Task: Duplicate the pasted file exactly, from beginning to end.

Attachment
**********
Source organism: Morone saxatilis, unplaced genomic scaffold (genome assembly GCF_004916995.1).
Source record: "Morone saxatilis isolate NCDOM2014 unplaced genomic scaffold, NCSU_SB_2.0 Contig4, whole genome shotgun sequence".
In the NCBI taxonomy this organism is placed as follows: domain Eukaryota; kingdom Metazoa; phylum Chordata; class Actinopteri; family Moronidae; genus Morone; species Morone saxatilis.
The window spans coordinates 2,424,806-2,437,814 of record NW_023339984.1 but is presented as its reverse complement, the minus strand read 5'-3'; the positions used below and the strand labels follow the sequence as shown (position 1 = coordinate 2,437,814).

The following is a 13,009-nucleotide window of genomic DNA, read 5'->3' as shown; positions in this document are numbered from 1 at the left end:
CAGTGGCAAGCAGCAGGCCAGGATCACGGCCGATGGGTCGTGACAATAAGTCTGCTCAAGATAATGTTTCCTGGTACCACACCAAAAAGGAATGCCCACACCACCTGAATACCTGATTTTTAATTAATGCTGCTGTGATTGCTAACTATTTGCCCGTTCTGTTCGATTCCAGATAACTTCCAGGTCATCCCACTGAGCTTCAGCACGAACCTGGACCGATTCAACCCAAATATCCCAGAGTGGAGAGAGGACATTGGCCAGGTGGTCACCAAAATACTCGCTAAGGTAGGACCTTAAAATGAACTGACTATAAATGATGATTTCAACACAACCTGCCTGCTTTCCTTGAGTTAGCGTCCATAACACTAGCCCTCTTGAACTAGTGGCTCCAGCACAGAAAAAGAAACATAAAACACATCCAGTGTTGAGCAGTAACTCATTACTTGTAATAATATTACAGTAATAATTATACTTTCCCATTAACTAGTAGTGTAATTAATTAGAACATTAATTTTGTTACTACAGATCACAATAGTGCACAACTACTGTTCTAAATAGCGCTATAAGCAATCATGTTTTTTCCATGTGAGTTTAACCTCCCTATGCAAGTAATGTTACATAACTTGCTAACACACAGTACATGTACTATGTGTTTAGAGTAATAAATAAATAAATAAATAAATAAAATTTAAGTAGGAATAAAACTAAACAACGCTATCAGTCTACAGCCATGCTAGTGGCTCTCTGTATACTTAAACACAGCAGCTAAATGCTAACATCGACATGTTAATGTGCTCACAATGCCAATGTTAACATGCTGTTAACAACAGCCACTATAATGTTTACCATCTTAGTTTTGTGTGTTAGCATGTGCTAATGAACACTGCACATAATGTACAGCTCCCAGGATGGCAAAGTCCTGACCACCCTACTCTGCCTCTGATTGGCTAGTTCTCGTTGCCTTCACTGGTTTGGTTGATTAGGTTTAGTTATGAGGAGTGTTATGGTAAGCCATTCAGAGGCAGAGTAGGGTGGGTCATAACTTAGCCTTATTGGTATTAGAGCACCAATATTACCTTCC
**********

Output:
Source organism: Morone saxatilis, unplaced genomic scaffold (genome assembly GCF_004916995.1).
Source record: "Morone saxatilis isolate NCDOM2014 unplaced genomic scaffold, NCSU_SB_2.0 Contig4, whole genome shotgun sequence".
In the NCBI taxonomy this organism is placed as follows: domain Eukaryota; kingdom Metazoa; phylum Chordata; class Actinopteri; family Moronidae; genus Morone; species Morone saxatilis.
The window spans coordinates 2,424,806-2,437,814 of record NW_023339984.1 but is presented as its reverse complement, the minus strand read 5'-3'; the positions used below and the strand labels follow the sequence as shown (position 1 = coordinate 2,437,814).

The following is a 13,009-nucleotide window of genomic DNA, read 5'->3' as shown; positions in this document are numbered from 1 at the left end:
CAGTGGCAAGCAGCAGGCCAGGATCACGGCCGATGGGTCGTGACAATAAGTCTGCTCAAGATAATGTTTCCTGGTACCACACCAAAAAGGAATGCCCACACCACCTGAATACCTGATTTTTAATTAATGCTGCTGTGATTGCTAACTATTTGCCCGTTCTGTTCGATTCCAGATAACTTCCAGGTCATCCCACTGAGCTTCAGCACGAACCTGGACCGATTCAACCCAAATATCCCAGAGTGGAGAGAGGACATTGGCCAGGTGGTCACCAAAATACTCGCTAAGGTAGGACCTTAAAATGAACTGACTATAAATGATGATTTCAACACAACCTGCCTGCTTTCCTTGAGTTAGCGTCCATAACACTAGCCCTCTTGAACTAGTGGCTCCAGCACAGAAAAAGAAACATAAAACACATCCAGTGTTGAGCAGTAACTCATTACTTGTAATAATATTACAGTAATAATTATACTTTCCCATTAACTAGTAGTGTAATTAATTAGAACATTAATTTTGTTACTACAGATCACAATAGTGCACAACTACTGTTCTAAATAGCGCTATAAGCAATCATGTTTTTTCCATGTGAGTTTAACCTCCCTATGCAAGTAATGTTACATAACTTGCTAACACACAGTACATGTACTATGTGTTTAGAGTAATAAATAAATAAATAAATAAATAAAATTTAAGTAGGAATAAAACTAAACAACGCTATCAGTCTACAGCCATGCTAGTGGCTCTCTGTATACTTAAACACAGCAGCTAAATGCTAACATCGACATGTTAATGTGCTCACAATGCCAATGTTAACATGCTGTTAACAACAGCCACTATAATGTTTACCATCTTAGTTTTGTGTGTTAGCATGTGCTAATGAACACTGCACATAATGTACAGCTCCCAGGATGGCAAAGTCCTGACCACCCTACTCTGCCTCTGATTGGCTAGTTCTCGTTGCCTTCACTGGTTTGGTTGATTAGGTTTAGTTATGAGGAGTGTTATGGTAAGCCATTCAGAGGCAGAGTAGGGTGGGTCATAACTTAGCCTTATTGGTATTAGAGCACCAATATTACCTTCC